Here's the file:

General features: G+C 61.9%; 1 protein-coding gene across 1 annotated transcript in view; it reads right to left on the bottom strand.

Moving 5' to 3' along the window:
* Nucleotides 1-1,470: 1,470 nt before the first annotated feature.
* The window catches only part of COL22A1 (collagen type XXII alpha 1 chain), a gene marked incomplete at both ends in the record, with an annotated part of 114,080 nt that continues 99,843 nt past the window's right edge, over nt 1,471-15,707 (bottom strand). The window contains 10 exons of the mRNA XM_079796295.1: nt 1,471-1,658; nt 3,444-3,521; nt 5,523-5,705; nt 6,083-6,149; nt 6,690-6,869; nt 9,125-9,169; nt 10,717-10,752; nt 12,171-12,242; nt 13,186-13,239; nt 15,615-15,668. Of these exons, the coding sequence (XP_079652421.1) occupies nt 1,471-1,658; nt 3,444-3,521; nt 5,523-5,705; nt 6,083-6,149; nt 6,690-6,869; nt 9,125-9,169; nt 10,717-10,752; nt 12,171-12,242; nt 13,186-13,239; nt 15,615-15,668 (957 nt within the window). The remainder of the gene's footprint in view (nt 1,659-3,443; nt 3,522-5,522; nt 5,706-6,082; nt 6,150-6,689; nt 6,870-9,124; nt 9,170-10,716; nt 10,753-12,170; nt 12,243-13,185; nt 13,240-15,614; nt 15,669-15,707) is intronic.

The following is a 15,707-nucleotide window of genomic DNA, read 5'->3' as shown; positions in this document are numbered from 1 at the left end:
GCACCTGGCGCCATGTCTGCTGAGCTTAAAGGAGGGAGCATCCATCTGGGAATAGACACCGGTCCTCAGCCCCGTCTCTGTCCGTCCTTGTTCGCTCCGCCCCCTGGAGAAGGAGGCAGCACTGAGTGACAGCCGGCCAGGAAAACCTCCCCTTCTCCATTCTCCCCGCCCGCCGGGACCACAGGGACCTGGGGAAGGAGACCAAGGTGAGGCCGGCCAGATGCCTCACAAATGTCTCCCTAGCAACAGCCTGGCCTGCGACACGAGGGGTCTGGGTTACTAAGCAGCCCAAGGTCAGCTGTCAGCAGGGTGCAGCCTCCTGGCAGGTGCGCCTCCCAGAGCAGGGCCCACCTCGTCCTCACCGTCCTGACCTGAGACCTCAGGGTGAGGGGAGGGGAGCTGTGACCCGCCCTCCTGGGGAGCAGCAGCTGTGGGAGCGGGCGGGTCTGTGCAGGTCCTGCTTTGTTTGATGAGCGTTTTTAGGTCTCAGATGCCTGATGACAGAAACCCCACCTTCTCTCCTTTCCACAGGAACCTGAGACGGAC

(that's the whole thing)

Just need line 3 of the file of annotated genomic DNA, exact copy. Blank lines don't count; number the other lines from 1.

* Nucleotides 1-1,470: 1,470 nt before the first annotated feature.